Obliquebanded leafroller (Choristoneura rosaceana; OBLR) is a native tortricid moth that is widely distributed throughout the US and Canada, but it is not considered a major pest of apple in the Southeast. Where occasional high populations occur it can cause significant damage. OBLR feeds on several plants in the Rosaceae family and many other deciduous trees.
Adult OBLR are tan or brown moths with alternating light and dark bands on the front wings. Females are larger than males, with most adults ranging from 1/3 to 1/2 inch (9 to 12mm) long with wingspans of 3/4 to 1 inch (20 to 27mm). Larvae are 3/4 to 1 inch (20 to 25mm) long, green with black or brown head capsules, and eggs are laid in overlapping masses similar to those of redbanded leafroller, but larger - 3/16 to 1/3 inch (5 to 9mm) in diameter.
Partly developed OBLR larvae overwinter in cocoons under bark, becoming active around the time that buds open in the spring. They bore into the buds and may construct tubelike feeding chambers out of new leaves. As larvae mature, each will construct another tubular structure from a single large leaf, within which it will pupate. Adult moths appear 10 to 12 days later (usually by mid-May in North Carolina). This spring generation will deposit eggs on apple limbs and trunks within a few days, and first generation larvae hatch 10 to 12 days after that. They feed on fruit or foliage until they mature by the end of June, becoming adults by mid-July. Larvae from these adults feed primarily on foliage until they are approximately half-grown. In cooler areas, they go on to produce the hibernacula in which they spend the winter; in warmer areas they may mature and produce a third generation to overwinter.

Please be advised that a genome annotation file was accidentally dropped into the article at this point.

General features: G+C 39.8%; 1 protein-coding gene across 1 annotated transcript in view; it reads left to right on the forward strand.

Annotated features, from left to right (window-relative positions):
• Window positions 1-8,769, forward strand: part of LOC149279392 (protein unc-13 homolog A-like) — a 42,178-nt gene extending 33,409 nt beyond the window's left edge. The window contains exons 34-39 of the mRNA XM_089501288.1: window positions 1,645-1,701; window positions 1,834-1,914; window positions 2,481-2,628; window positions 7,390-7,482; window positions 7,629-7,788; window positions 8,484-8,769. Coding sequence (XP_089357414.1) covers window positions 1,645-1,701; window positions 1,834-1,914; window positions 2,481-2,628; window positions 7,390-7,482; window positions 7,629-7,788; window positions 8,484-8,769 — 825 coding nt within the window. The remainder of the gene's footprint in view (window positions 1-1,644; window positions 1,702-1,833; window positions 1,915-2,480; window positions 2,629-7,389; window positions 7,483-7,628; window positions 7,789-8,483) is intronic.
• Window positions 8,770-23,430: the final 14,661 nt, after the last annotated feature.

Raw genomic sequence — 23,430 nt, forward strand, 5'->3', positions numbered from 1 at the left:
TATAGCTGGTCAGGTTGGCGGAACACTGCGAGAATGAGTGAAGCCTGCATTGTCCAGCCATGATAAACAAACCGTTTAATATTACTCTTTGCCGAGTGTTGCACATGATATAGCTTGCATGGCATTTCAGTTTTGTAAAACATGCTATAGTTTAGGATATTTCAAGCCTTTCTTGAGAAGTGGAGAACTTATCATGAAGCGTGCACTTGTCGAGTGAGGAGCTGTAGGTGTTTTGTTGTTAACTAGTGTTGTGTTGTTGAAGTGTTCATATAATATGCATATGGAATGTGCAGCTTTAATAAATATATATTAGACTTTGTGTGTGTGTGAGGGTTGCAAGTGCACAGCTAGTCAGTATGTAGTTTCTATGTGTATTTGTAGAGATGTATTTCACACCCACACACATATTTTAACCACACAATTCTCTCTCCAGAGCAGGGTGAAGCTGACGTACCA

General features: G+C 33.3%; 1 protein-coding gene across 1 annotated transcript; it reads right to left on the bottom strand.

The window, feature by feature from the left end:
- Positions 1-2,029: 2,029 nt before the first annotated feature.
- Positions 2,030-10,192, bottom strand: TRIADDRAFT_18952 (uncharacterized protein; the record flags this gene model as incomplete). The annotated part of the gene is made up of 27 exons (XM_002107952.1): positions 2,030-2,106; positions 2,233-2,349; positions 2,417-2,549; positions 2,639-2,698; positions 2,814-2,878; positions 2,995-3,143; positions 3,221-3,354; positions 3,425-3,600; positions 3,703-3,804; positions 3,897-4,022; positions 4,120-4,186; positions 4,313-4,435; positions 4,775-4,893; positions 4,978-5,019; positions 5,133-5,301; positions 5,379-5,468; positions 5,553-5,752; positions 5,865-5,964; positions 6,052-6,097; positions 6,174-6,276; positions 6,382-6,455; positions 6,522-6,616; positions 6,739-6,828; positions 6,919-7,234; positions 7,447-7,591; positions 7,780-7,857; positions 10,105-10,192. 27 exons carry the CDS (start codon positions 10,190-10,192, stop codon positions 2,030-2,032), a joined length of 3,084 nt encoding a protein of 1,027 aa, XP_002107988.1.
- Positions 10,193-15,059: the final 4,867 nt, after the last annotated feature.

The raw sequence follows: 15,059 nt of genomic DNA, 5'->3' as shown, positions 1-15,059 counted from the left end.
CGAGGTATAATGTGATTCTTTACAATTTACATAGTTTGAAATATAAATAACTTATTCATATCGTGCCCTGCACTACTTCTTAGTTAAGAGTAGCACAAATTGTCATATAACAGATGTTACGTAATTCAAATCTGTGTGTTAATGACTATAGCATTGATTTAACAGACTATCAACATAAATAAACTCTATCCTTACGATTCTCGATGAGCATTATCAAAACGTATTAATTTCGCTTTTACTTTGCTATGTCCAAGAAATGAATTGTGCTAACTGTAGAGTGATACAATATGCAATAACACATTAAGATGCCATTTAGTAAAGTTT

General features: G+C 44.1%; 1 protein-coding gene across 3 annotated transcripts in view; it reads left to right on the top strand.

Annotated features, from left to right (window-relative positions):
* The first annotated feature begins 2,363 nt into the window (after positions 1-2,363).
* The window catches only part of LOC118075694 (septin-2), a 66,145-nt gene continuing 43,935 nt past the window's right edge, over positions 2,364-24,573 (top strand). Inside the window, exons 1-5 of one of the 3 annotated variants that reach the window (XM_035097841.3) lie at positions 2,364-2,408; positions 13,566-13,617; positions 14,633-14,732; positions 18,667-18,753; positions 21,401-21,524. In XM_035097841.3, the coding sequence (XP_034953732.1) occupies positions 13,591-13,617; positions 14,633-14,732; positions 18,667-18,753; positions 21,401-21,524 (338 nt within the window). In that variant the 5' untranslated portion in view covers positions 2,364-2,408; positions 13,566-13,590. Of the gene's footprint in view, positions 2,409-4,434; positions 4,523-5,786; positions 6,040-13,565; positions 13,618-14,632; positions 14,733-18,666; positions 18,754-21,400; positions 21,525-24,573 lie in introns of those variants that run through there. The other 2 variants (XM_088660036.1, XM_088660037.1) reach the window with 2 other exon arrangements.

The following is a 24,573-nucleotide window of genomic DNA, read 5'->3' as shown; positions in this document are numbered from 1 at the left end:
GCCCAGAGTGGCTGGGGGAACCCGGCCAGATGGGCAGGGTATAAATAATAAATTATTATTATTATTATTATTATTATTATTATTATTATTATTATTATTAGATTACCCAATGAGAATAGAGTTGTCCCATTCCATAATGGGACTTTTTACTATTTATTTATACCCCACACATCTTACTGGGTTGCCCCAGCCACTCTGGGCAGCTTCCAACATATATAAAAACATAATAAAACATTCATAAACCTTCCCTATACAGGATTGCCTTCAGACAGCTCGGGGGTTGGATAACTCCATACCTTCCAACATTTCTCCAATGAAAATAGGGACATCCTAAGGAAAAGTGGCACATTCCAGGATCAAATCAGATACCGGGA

Foliage feeding in spring can be severe if OBLR populations are high, resulting in reduced growth (particularly in young nonbearing trees). Fruit feeding is similar to that of redbanded leafroller, but usually much deeper.
Pheromone traps should be used to determine when moths are flying and if numbers are sufficient to warrant an insecticide application during the late flight period when eggs begin to hatch. Sprays applied for rosy apple aphid during pink stage can reduce damage caused by overwintering larvae. In some areas OBLR has developed resistance to standard insecticides and may be better controlled by biological agents.
Publication date: Feb. 23, 2015
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